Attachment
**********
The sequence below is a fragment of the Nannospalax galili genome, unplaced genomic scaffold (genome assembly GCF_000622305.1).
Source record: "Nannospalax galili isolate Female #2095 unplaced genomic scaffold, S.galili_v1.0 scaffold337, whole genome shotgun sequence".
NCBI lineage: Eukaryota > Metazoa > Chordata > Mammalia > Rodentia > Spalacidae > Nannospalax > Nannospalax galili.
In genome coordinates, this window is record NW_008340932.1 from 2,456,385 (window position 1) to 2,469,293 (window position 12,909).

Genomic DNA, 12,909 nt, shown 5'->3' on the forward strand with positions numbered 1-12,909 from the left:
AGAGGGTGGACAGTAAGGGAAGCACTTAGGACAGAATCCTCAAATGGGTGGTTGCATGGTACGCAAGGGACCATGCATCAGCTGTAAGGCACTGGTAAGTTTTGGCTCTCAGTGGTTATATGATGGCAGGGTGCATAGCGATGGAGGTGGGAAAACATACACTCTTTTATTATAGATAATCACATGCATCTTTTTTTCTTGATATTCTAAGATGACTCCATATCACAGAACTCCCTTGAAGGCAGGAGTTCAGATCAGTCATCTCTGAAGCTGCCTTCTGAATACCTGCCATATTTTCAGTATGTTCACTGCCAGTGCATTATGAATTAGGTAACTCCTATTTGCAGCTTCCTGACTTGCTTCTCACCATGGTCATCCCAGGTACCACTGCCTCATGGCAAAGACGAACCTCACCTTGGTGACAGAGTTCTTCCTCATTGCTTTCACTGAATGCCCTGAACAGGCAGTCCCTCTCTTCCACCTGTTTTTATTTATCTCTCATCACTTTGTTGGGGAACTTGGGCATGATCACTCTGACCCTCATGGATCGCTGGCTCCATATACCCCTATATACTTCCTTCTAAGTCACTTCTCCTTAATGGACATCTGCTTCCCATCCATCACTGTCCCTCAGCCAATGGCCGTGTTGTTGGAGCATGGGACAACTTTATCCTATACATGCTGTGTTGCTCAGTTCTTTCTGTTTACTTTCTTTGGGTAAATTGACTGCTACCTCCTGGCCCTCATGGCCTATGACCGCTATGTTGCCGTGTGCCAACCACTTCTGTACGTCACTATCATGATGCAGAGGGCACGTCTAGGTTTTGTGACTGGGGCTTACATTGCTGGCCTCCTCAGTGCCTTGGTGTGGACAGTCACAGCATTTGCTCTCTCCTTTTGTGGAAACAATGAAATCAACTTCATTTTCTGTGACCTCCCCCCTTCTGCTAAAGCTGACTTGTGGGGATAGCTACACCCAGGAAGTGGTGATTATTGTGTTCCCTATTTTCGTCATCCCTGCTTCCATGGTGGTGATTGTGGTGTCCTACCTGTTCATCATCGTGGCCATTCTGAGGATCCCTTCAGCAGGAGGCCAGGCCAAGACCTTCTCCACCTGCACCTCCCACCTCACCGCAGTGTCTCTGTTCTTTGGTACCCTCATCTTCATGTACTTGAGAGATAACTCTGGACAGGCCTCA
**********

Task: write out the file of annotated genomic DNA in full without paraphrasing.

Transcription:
The sequence below is a fragment of the Nannospalax galili genome, unplaced genomic scaffold (genome assembly GCF_000622305.1).
Source record: "Nannospalax galili isolate Female #2095 unplaced genomic scaffold, S.galili_v1.0 scaffold337, whole genome shotgun sequence".
NCBI lineage: Eukaryota > Metazoa > Chordata > Mammalia > Rodentia > Spalacidae > Nannospalax > Nannospalax galili.
In genome coordinates, this window is record NW_008340932.1 from 2,456,385 (window position 1) to 2,469,293 (window position 12,909).

Genomic DNA, 12,909 nt, shown 5'->3' on the forward strand with positions numbered 1-12,909 from the left:
AGAGGGTGGACAGTAAGGGAAGCACTTAGGACAGAATCCTCAAATGGGTGGTTGCATGGTACGCAAGGGACCATGCATCAGCTGTAAGGCACTGGTAAGTTTTGGCTCTCAGTGGTTATATGATGGCAGGGTGCATAGCGATGGAGGTGGGAAAACATACACTCTTTTATTATAGATAATCACATGCATCTTTTTTTCTTGATATTCTAAGATGACTCCATATCACAGAACTCCCTTGAAGGCAGGAGTTCAGATCAGTCATCTCTGAAGCTGCCTTCTGAATACCTGCCATATTTTCAGTATGTTCACTGCCAGTGCATTATGAATTAGGTAACTCCTATTTGCAGCTTCCTGACTTGCTTCTCACCATGGTCATCCCAGGTACCACTGCCTCATGGCAAAGACGAACCTCACCTTGGTGACAGAGTTCTTCCTCATTGCTTTCACTGAATGCCCTGAACAGGCAGTCCCTCTCTTCCACCTGTTTTTATTTATCTCTCATCACTTTGTTGGGGAACTTGGGCATGATCACTCTGACCCTCATGGATCGCTGGCTCCATATACCCCTATATACTTCCTTCTAAGTCACTTCTCCTTAATGGACATCTGCTTCCCATCCATCACTGTCCCTCAGCCAATGGCCGTGTTGTTGGAGCATGGGACAACTTTATCCTATACATGCTGTGTTGCTCAGTTCTTTCTGTTTACTTTCTTTGGGTAAATTGACTGCTACCTCCTGGCCCTCATGGCCTATGACCGCTATGTTGCCGTGTGCCAACCACTTCTGTACGTCACTATCATGATGCAGAGGGCACGTCTAGGTTTTGTGACTGGGGCTTACATTGCTGGCCTCCTCAGTGCCTTGGTGTGGACAGTCACAGCATTTGCTCTCTCCTTTTGTGGAAACAATGAAATCAACTTCATTTTCTGTGACCTCCCCCCTTCTGCTAAAGCTGACTTGTGGGGATAGCTACACCCAGGAAGTGGTGATTATTGTGTTCCCTATTTTCGTCATCCCTGCTTCCATGGTGGTGATTGTGGTGTCCTACCTGTTCATCATCGTGGCCATTCTGAGGATCCCTTCAGCAGGAGGCCAGGCCAAGACCTTCTCCACCTGCACCTCCCACCTCACCGCAGTGTCTCTGTTCTTTGGTACCCTCATCTTCATGTACTTGAGAGATAACTCTGGACAGGCCTCA